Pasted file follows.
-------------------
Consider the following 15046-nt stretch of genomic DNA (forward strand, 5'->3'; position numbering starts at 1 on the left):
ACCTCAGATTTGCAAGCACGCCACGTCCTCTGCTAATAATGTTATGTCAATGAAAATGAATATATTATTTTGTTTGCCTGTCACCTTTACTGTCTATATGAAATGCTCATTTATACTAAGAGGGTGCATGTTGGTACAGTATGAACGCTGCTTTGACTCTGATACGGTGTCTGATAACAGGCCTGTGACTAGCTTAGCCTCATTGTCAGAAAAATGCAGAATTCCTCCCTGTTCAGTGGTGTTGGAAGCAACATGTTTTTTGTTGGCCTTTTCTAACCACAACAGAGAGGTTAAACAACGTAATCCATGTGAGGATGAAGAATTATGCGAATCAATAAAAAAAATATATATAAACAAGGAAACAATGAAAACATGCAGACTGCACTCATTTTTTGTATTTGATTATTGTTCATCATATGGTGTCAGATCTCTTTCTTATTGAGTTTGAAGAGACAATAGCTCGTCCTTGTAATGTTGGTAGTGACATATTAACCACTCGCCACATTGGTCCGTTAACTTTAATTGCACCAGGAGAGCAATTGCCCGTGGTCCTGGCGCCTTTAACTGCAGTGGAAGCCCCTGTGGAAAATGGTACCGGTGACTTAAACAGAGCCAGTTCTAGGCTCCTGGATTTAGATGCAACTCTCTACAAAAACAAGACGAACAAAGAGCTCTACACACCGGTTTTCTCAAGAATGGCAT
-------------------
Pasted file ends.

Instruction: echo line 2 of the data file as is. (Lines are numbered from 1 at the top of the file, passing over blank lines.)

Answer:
ACCTCAGATTTGCAAGCACGCCACGTCCTCTGCTAATAATGTTATGTCAATGAAAATGAATATATTATTTTGTTTGCCTGTCACCTTTACTGTCTATATGAAATGCTCATTTATACTAAGAGGGTGCATGTTGGTACAGTATGAACGCTGCTTTGACTCTGATACGGTGTCTGATAACAGGCCTGTGACTAGCTTAGCCTCATTGTCAGAAAAATGCAGAATTCCTCCCTGTTCAGTGGTGTTGGAAGCAACATGTTTTTTGTTGGCCTTTTCTAACCACAACAGAGAGGTTAAACAACGTAATCCATGTGAGGATGAAGAATTATGCGAATCAATAAAAAAAATATATATAAACAAGGAAACAATGAAAACATGCAGACTGCACTCATTTTTTGTATTTGATTATTGTTCATCATATGGTGTCAGATCTCTTTCTTATTGAGTTTGAAGAGACAATAGCTCGTCCTTGTAATGTTGGTAGTGACATATTAACCACTCGCCACATTGGTCCGTTAACTTTAATTGCACCAGGAGAGCAATTGCCCGTGGTCCTGGCGCCTTTAACTGCAGTGGAAGCCCCTGTGGAAAATGGTACCGGTGACTTAAACAGAGCCAGTTCTAGGCTCCTGGATTTAGATGCAACTCTCTACAAAAACAAGACGAACAAAGAGCTCTACACACCGGTTTTCTCAAGAATGGCAT